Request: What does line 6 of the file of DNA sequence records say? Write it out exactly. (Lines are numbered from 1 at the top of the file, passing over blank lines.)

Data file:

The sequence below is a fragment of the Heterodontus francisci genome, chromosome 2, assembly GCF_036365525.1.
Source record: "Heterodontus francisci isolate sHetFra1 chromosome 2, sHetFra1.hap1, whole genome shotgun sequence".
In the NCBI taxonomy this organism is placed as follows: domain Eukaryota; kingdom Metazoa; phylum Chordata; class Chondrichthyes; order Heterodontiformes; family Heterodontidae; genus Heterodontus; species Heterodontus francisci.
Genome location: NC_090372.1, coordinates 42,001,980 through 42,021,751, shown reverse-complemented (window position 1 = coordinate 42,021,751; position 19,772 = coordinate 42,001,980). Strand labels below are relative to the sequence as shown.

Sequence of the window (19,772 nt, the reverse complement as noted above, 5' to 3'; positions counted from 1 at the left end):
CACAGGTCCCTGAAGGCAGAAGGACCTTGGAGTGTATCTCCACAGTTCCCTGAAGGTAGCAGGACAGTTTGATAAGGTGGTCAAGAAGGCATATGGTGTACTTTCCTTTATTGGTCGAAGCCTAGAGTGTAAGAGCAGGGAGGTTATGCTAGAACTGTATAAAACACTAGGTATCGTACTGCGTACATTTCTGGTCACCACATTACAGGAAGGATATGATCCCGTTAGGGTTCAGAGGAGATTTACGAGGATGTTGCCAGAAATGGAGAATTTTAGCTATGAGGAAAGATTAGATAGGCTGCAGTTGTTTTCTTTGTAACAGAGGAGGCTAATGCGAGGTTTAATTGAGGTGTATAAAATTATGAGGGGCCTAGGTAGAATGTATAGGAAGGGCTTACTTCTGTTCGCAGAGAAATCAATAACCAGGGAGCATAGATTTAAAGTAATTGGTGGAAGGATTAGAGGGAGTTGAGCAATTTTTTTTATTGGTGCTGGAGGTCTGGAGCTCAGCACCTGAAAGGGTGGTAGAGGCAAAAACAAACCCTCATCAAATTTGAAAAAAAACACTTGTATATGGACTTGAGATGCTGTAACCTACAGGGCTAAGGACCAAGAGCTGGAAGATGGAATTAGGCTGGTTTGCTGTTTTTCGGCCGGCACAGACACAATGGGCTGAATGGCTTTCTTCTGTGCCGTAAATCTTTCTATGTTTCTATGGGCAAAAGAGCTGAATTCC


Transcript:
CACAGGTCCCTGAAGGCAGAAGGACCTTGGAGTGTATCTCCACAGTTCCCTGAAGGTAGCAGGACAGTTTGATAAGGTGGTCAAGAAGGCATATGGTGTACTTTCCTTTATTGGTCGAAGCCTAGAGTGTAAGAGCAGGGAGGTTATGCTAGAACTGTATAAAACACTAGGTATCGTACTGCGTACATTTCTGGTCACCACATTACAGGAAGGATATGATCCCGTTAGGGTTCAGAGGAGATTTACGAGGATGTTGCCAGAAATGGAGAATTTTAGCTATGAGGAAAGATTAGATAGGCTGCAGTTGTTTTCTTTGTAACAGAGGAGGCTAATGCGAGGTTTAATTGAGGTGTATAAAATTATGAGGGGCCTAGGTAGAATGTATAGGAAGGGCTTACTTCTGTTCGCAGAGAAATCAATAACCAGGGAGCATAGATTTAAAGTAATTGGTGGAAGGATTAGAGGGAGTTGAGCAATTTTTTTTATTGGTGCTGGAGGTCTGGAGCTCAGCACCTGAAAGGGTGGTAGAGGCAAAAACAAACCCTCATCAAATTTGAAAAAAAACACTTGTATATGGACTTGAGATGCTGTAACCTACAGGGCTAAGGACCAAGAGCTGGAAGATGGAATTAGGCTGGTTTGCTGTTTTTCGGCCGGCACAGACACAATGGGCTGAATGGCTTTCTTCTGTGCCGTAAATCTTTCTATGTTTCTATGGGCAAAAGAGCTGAATTCC